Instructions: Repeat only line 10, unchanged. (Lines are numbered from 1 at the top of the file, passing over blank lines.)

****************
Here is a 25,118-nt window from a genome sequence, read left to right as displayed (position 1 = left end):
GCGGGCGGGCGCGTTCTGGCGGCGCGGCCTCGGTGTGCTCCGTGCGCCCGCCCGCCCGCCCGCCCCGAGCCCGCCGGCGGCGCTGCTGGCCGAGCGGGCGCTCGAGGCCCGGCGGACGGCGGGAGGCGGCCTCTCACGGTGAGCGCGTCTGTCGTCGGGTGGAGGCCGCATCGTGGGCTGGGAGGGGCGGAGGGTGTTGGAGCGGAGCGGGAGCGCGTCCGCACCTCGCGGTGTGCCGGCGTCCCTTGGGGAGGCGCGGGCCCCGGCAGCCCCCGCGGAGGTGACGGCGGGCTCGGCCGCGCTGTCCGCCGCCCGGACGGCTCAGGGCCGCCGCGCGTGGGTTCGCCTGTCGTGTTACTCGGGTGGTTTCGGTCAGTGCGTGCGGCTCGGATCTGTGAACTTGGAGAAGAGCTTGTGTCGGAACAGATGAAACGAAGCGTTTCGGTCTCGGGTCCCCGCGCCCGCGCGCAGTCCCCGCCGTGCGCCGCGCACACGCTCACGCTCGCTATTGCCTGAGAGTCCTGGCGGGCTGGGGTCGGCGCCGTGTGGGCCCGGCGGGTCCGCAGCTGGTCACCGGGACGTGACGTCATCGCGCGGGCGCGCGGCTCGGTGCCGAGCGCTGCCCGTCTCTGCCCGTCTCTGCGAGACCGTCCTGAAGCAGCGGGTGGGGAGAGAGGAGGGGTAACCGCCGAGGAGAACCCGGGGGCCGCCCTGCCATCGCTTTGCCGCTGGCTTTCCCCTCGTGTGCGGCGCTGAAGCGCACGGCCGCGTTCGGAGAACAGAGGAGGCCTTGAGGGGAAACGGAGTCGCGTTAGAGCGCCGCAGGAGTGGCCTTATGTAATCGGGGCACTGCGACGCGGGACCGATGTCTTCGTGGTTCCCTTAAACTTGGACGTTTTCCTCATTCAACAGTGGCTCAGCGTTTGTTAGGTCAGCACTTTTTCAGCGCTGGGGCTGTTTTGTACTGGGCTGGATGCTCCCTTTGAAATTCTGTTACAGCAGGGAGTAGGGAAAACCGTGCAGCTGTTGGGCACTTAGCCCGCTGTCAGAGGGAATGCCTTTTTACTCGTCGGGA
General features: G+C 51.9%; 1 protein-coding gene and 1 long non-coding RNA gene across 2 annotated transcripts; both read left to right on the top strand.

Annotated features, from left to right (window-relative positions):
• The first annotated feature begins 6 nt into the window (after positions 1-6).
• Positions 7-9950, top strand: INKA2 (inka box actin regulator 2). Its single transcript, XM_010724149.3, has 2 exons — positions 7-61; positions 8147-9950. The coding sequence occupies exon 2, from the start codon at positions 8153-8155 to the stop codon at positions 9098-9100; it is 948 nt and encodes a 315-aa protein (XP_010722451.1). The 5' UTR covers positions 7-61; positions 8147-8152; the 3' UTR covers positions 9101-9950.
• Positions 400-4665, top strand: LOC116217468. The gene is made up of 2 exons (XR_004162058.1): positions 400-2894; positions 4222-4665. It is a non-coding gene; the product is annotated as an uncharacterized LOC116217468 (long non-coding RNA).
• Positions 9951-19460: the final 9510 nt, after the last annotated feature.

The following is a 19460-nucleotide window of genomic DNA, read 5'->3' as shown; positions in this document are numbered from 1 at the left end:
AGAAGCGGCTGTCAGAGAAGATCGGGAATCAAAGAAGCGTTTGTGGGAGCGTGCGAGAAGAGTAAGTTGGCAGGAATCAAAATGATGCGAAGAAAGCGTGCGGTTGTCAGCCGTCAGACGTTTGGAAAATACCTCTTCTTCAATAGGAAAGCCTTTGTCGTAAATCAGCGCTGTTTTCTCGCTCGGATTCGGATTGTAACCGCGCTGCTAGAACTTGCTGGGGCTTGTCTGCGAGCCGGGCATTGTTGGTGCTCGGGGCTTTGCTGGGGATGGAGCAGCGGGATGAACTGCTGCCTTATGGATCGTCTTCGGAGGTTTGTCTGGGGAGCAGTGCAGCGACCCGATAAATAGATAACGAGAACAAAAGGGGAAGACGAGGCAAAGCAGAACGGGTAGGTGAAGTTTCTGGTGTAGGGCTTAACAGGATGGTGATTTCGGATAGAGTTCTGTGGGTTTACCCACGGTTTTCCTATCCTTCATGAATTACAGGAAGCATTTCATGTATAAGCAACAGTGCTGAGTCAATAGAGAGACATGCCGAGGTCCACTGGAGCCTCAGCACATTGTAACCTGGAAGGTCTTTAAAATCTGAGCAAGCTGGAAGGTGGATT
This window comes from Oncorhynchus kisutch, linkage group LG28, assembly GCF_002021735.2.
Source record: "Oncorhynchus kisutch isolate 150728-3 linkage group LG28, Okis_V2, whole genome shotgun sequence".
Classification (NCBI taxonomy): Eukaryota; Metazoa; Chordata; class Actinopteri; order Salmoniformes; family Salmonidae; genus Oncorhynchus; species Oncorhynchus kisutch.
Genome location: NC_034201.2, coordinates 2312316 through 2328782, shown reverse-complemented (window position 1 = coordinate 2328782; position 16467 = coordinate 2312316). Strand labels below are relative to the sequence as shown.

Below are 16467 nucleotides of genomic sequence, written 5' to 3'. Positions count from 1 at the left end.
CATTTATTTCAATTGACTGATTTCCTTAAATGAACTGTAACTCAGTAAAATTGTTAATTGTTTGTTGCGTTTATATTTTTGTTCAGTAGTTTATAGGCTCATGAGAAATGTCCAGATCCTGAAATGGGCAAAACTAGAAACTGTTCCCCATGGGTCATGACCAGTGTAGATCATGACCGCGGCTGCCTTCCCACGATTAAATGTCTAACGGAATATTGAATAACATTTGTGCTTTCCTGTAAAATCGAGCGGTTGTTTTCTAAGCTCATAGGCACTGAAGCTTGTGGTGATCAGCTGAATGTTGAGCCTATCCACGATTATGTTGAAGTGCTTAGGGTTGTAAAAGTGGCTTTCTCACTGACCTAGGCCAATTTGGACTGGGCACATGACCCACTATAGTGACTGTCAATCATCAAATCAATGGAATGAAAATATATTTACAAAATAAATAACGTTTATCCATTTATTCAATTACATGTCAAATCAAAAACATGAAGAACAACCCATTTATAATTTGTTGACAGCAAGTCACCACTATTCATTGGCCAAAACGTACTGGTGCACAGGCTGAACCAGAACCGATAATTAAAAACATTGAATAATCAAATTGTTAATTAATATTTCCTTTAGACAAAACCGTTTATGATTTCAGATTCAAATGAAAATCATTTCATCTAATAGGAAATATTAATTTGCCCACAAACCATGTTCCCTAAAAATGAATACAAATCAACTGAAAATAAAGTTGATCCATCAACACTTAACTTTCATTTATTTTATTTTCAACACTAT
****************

AGAAGCGGCTGTCAGAGAAGATCGGGAATCAAAGAAGCGTTTGTGGGAGCGTGCGAGAAGAGTAAGTTGGCAGGAATCAAAATGATGCGAAGAAAGCGTGCGGTTGTCAGCCGTCAGACGTTTGGAAAATACCTCTTCTTCAATAGGAAAGCCTTTGTCGTAAATCAGCGCTGTTTTCTCGCTCGGATTCGGATTGTAACCGCGCTGCTAGAACTTGCTGGGGCTTGTCTGCGAGCCGGGCATTGTTGGTGCTCGGGGCTTTGCTGGGGATGGAGCAGCGGGATGAACTGCTGCCTTATGGATCGTCTTCGGAGGTTTGTCTGGGGAGCAGTGCAGCGACCCGATAAATAGATAACGAGAACAAAAGGGGAAGACGAGGCAAAGCAGAACGGGTAGGTGAAGTTTCTGGTGTAGGGCTTAACAGGATGGTGATTTCGGATAGAGTTCTGTGGGTTTACCCACGGTTTTCCTATCCTTCATGAATTACAGGAAGCATTTCATGTATAAGCAACAGTGCTGAGTCAATAGAGAGACATGCCGAGGTCCACTGGAGCCTCAGCACATTGTAACCTGGAAGGTCTTTAAAATCTGAGCAAGCTGGAAGGTGGATT